On March 13, the Swedish Gaming Authority Spelinspektionen issued a stern warning to domestic operator ATG over a reported technical glitch. A bug in the company’s online software made it possible for players to receive more than one bonus.
This warning came in response to a letter sent by ATG to the regulator on February 14, when they admited they had found players who had been given a bonus even though they had already received one in the past.
This was a violation of the law under the Swedish Gambling Act of 2018, which states that licensees are only allowed to offer a bonus to players the first time they play a licensee’s games. The glitch allowed 15 customers to be able to use a second bonus, worth a combined SEK850 ($87.48). The glitch lasted for a few hours before it was discovered and fixed.
In a statement, Spelinspektionen addressed the seriousness of the matter while recognizing ATG’s measures to ensure similar incidents don’t happen again. “ATG has stated that the company takes a very serious view of what has happened, and even though the incident is linked to the relocation of servers, the company has reviewed the procedures for new customer offers so that something similar should not happen again.”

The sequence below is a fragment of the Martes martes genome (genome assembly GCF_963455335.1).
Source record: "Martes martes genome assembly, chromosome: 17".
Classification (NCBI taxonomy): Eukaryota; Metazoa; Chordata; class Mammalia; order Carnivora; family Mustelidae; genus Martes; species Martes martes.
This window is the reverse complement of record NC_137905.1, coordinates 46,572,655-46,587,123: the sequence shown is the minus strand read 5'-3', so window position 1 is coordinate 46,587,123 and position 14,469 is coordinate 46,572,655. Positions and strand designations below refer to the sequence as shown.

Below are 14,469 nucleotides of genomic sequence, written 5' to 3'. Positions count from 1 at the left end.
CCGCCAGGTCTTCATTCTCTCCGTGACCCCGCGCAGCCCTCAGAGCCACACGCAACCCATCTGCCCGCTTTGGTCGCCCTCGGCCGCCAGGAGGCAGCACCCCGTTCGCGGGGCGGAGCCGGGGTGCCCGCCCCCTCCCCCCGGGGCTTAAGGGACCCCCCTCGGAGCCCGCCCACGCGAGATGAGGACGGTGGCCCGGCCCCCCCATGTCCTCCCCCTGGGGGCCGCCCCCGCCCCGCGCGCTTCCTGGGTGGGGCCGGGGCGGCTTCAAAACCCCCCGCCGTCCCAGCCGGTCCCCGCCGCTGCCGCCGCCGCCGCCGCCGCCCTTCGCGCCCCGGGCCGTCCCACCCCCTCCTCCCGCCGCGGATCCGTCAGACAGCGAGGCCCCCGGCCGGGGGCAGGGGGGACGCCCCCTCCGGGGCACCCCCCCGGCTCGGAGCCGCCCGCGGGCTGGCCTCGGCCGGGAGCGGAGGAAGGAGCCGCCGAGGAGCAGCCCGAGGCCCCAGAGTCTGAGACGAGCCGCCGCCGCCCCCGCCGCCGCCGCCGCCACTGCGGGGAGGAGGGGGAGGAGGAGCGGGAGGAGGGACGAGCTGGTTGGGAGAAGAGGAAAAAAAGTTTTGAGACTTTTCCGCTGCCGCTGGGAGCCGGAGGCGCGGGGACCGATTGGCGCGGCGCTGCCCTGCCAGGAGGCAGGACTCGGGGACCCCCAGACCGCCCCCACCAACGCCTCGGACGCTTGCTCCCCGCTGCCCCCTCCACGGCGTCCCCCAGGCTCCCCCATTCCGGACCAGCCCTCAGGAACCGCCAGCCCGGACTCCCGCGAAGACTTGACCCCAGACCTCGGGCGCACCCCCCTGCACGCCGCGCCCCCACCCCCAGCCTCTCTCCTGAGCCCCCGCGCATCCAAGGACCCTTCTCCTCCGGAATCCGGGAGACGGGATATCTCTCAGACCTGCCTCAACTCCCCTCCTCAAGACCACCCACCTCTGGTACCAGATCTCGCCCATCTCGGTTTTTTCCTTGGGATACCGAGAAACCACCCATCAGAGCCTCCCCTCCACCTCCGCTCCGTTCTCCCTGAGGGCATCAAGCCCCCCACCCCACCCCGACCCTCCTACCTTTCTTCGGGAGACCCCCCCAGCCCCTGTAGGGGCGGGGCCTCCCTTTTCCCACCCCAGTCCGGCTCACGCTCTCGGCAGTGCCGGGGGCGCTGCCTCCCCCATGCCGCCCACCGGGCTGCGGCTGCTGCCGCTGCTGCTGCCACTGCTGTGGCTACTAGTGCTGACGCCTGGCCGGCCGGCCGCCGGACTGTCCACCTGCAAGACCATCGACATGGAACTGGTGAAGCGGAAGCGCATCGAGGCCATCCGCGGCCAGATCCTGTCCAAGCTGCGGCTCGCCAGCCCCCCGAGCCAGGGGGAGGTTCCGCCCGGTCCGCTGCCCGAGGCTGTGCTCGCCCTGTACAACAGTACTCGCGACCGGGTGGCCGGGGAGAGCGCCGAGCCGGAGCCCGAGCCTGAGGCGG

Spelinspektionen director-general Camilla Rosenberg determined that there was no need to take any kind of disciplinary action at this point, since it occurred over a brief period of time and was due to a technical error. The Director-General also recognized the fact that “ATG has on its own initiative reported the violation to Spelinspektionen and made a correction. In its overall assessment, Spelinspektionen, therefore, considers that the violation, in this case, is less serious and that a warning may be regarded as sufficient intervention.”
Spelinspektionen is nothing if not diligent. Just days ago, Enlabs was warned that their license would be stripped if they did not begin operations by July. In February, they blocked Ninja Casino from relaunching their online casino under a different name. They also issued new policies regarding match-fixing in mid-January.